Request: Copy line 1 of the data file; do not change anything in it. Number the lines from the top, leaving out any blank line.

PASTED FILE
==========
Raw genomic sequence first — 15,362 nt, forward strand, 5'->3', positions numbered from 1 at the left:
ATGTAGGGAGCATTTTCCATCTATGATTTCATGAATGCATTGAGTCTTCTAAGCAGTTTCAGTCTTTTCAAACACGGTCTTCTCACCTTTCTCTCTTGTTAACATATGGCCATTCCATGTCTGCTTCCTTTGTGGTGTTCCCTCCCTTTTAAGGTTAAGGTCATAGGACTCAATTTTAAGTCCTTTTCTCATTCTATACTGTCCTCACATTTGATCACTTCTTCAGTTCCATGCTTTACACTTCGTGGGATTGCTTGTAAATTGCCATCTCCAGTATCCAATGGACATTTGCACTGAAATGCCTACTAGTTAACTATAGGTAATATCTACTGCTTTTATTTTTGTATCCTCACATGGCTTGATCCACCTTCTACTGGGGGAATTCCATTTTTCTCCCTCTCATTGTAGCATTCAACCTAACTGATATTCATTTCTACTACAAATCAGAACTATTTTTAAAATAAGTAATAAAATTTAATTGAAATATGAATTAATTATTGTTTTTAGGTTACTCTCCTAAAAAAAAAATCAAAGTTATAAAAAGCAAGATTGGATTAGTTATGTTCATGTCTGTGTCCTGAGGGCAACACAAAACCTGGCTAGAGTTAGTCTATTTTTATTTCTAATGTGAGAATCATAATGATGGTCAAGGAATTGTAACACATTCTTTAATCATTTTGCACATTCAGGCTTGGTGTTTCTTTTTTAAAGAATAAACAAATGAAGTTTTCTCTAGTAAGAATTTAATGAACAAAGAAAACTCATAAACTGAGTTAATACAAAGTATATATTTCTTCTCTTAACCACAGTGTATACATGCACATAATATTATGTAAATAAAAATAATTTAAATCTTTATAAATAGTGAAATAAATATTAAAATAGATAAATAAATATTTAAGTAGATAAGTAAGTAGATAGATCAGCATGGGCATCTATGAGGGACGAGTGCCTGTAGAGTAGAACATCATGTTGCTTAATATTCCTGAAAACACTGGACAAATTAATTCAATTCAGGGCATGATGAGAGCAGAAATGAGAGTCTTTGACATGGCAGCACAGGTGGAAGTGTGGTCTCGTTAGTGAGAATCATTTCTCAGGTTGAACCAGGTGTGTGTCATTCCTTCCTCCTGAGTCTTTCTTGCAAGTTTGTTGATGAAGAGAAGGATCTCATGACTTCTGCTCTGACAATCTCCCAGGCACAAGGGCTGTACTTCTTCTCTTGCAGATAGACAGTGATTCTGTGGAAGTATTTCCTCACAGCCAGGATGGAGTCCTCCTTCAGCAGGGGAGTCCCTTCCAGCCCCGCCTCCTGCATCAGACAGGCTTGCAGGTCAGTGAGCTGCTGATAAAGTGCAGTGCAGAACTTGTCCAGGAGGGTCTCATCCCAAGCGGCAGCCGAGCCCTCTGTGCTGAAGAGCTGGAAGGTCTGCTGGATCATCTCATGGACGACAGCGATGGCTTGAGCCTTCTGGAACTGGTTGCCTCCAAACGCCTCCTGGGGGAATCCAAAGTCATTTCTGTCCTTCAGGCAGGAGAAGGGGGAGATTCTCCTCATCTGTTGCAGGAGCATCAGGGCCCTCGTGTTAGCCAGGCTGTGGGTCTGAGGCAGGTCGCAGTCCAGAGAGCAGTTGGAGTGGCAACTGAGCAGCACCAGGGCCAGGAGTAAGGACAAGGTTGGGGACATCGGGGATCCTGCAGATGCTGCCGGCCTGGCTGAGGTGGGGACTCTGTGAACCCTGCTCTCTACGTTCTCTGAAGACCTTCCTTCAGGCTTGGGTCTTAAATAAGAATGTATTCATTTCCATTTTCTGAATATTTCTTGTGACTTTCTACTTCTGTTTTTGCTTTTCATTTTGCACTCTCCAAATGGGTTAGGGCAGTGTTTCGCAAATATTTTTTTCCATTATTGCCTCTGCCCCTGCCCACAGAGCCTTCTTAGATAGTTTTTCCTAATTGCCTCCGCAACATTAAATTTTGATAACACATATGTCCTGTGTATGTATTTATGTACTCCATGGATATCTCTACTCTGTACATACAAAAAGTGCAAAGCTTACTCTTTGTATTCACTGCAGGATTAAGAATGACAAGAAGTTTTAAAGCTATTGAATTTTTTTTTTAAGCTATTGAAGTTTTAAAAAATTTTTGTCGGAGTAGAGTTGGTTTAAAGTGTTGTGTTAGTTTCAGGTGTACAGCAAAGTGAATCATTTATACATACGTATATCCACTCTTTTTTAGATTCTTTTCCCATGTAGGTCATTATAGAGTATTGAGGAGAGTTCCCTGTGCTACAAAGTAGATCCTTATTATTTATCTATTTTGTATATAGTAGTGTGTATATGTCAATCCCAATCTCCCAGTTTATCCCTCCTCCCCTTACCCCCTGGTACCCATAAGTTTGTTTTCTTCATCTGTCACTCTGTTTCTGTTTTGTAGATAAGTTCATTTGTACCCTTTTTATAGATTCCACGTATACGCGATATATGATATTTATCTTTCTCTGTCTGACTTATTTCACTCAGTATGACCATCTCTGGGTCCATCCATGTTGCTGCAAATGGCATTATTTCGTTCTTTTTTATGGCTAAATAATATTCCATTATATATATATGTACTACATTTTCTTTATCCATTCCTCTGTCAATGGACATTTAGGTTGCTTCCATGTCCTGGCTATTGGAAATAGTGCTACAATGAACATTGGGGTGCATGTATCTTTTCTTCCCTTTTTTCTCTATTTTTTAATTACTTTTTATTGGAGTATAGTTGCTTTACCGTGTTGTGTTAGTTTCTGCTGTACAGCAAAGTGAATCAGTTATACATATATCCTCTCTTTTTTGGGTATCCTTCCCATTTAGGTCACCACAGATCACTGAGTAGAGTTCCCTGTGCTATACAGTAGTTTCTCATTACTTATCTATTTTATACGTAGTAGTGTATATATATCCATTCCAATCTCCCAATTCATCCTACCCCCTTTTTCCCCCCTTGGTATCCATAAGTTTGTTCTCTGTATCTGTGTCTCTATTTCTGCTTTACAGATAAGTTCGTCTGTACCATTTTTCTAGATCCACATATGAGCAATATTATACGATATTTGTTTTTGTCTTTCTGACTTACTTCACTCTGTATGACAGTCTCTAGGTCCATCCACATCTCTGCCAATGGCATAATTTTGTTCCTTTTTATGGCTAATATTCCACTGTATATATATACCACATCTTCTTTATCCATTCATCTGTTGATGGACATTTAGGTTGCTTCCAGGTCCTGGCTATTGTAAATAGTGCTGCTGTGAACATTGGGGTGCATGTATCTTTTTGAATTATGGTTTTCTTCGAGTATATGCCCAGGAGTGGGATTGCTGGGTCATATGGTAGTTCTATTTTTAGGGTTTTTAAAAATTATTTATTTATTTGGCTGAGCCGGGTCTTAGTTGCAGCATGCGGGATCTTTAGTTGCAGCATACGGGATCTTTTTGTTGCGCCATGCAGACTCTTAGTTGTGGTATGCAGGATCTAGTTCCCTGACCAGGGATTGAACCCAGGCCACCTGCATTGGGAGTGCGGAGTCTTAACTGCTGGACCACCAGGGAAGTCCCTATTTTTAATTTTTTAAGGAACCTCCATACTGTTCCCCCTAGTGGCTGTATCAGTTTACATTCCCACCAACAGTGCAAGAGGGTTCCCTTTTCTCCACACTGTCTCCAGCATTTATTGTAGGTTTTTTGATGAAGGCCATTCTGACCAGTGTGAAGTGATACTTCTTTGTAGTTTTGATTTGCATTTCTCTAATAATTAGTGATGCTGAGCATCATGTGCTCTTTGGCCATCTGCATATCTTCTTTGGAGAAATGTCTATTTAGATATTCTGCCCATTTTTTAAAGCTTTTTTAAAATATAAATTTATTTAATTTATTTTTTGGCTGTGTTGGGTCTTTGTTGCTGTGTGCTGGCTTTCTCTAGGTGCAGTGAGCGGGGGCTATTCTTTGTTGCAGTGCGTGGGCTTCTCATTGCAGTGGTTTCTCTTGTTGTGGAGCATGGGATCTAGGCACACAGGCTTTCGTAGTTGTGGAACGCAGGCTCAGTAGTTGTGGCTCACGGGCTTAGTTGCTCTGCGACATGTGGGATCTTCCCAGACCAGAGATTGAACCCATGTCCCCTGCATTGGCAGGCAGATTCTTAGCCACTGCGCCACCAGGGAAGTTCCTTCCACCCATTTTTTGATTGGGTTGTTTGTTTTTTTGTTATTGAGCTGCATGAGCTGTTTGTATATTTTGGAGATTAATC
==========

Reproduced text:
Raw genomic sequence first — 15,362 nt, forward strand, 5'->3', positions numbered from 1 at the left: